“Every moment and every event of every man's life on earth plants something in his soul.” --Thomas Merton
As a former kindergarten teacher, I taught lessons on plants and seeds many times. I always asked what it takes for a plant to grow and got the usual answers; soil, sunlight and water. I never appreciated something very important though. We could put a rock in fertile soil, give it adequate water and sunlight and it would never grow. The most important thing needed for a plant to grow is the life inside the seed itself. It is life that makes the plant grow. The soil, sunlight and water are simply the conditions that allow life to emerge from its potential and express itself. I know that we all know this, but for some reason I was struck by this simple fact in a way that I never was before recently.
A quote from the Talmud says, Every Blade Of Grass Has An Angel That Bends Over It And Whispers..."Grow, Grow" The first few times I heard that quote, I dismissed it as odd. I couldn’t imagine an angel for every blade of grass and knew that it wasn’t true. I didn’t really get it. Recently, I heard that quote again and was struck by it. As soon as I heard it this time, I realized how much we take for granted the gift of life. Each seed contains life, a gift from the universe to be in expression in this physical world for a very short amount of time. The drive that pushes the grass to grow isn’t different from what is in each and every one of us.
We are not awakened in the morning by our alarm clock. We are awakened by life. Each day life gives us the opportunity to express itself through us in the unique way that only we can bring forth. It is an amazing miracle that we often take for granted. Life is cheering us on. When we hold a reverence for life, we are grateful for the gift of being alive in this very moment. Take a breath and feel the aliveness within you. You are life and life is a miracle.
How Loud is Your Inner Critic?
“Self-doubt is real. Everyone has it. Having confidence and losing confidence is real, too, and everyone has been in that position.” --Venus Williams
Who do you think you are? You’re not smart enough to do that! What are you thinking to even try that?
Does that internal voice sound familiar? We all have an inner critic. It is the voice of doubt and fear that arises when we venture outside of our comfort zone. The inner critic is sometimes a very vocal part that voices its displeasure. Our inner critic wants to keep us safe. It wants us to stay in the known and predictable. It wants everyone to like us and approve of us. When we reach for a dream, try something new, or make a mistake, it turns up the volume.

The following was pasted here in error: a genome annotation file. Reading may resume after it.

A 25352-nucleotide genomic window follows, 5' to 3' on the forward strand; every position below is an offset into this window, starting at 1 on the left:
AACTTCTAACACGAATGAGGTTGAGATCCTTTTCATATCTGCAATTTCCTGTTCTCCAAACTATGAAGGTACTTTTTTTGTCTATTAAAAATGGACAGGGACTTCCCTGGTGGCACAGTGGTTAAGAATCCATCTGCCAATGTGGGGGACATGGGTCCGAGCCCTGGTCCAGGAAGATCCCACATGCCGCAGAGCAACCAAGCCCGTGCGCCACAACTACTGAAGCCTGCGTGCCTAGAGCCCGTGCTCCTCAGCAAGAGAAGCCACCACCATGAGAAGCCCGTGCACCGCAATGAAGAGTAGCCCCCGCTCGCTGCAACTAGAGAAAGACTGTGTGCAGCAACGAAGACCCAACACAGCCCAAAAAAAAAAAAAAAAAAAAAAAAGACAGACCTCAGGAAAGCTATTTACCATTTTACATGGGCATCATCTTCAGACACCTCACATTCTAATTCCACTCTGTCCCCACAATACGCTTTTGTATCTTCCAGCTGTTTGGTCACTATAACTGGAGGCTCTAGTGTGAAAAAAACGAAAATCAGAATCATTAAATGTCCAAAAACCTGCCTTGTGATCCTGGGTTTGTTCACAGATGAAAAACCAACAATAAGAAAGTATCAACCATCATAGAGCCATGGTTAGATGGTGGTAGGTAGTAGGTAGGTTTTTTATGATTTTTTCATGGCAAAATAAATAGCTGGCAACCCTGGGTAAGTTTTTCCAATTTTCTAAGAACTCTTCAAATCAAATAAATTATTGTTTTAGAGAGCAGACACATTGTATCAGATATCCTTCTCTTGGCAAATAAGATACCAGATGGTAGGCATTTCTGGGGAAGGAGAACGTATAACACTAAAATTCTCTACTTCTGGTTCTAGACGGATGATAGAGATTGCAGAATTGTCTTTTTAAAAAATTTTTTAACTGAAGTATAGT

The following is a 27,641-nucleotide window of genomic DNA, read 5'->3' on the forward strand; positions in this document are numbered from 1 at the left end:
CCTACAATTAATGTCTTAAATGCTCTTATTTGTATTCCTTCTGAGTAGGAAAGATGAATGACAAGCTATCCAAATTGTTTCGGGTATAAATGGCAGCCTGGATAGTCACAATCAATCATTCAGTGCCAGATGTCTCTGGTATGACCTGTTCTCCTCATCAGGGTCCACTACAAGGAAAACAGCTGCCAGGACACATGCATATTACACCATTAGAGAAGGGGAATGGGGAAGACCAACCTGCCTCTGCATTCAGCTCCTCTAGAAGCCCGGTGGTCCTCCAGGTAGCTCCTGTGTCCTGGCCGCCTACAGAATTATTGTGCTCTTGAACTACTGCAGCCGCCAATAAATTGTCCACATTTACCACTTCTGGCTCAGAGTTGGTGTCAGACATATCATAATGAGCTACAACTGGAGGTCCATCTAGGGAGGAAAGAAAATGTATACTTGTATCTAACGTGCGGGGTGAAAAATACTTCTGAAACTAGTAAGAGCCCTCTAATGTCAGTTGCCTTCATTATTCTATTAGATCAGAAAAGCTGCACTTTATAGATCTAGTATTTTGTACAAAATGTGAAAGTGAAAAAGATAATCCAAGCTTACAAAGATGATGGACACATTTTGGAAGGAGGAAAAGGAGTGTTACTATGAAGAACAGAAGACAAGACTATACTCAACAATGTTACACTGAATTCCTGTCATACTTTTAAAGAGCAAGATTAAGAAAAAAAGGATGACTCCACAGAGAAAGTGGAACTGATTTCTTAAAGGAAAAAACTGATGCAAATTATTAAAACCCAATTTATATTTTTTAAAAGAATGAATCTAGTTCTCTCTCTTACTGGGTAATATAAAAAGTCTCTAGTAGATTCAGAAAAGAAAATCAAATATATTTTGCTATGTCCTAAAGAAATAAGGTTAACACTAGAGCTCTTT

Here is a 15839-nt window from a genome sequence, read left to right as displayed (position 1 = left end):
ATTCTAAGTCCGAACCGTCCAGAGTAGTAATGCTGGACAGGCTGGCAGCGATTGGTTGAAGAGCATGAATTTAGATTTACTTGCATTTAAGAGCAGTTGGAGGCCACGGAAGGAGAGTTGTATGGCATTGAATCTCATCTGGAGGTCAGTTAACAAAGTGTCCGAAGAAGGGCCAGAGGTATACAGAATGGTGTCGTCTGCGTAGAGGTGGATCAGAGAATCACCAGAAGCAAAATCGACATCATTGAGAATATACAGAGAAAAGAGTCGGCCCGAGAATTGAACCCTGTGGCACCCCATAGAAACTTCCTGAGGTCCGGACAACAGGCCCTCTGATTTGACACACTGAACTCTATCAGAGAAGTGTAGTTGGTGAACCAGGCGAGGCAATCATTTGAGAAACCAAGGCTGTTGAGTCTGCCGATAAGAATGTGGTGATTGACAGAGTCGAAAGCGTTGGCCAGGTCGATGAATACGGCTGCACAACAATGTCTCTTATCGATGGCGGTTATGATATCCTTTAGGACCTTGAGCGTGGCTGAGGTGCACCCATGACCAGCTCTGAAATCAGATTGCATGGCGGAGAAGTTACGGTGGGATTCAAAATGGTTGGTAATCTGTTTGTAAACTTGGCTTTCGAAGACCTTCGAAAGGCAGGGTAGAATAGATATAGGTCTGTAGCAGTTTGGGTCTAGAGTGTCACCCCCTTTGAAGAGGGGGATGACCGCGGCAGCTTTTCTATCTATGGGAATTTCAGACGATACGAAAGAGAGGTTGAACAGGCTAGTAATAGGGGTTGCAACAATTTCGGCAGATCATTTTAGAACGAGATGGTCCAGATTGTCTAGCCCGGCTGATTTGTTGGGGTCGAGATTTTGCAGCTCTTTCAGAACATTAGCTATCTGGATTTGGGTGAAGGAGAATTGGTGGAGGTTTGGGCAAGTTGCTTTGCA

So why is it that some people seem to move forward in confidence, while others cower under the voice of the inner critic? It all depends on how aware we are of it and how we talk back to it. It is not that people who have confidence don’t have an inner critic. They have just found ways to keep it quieter. I use the analogy that our inner critic is like our little toe. We all have one, yet we often don’t pay much attention to it. When we stub that toe, it is forefront in our mind and that is all we think about. When we are getting ready to do something new, challenging or important, it is like stubbing our toe. The inner critic activates, and the voice suddenly becomes all we hear.
At any moment, we can focus our attention on our little toe and feel it. Our inner critic also has a body location. Some people feel it as butterflies or churning in their stomach, others feel it as a heaviness on their chest, while others feel a constricting in their throats. It can be almost anywhere in our bodies, but it is important to begin to notice where we feel the inner critic the most. When we can associate a bodily sensation with the voice, it gives us an important clue to start noticing that we are no longer in our authentic self and have slipped into the critic part. The awareness of the critic’s activation is the point of power we have to start noticing and talking back to it.
As soon as we recognize the internal voice of our critic we can name it and make a decision. Are we going to allow it to continue to berate us, or will we choose to put on another, more compassionate part who will be able to handle the situation? Start noticing the voice of the inner critic and turn down the volume on it.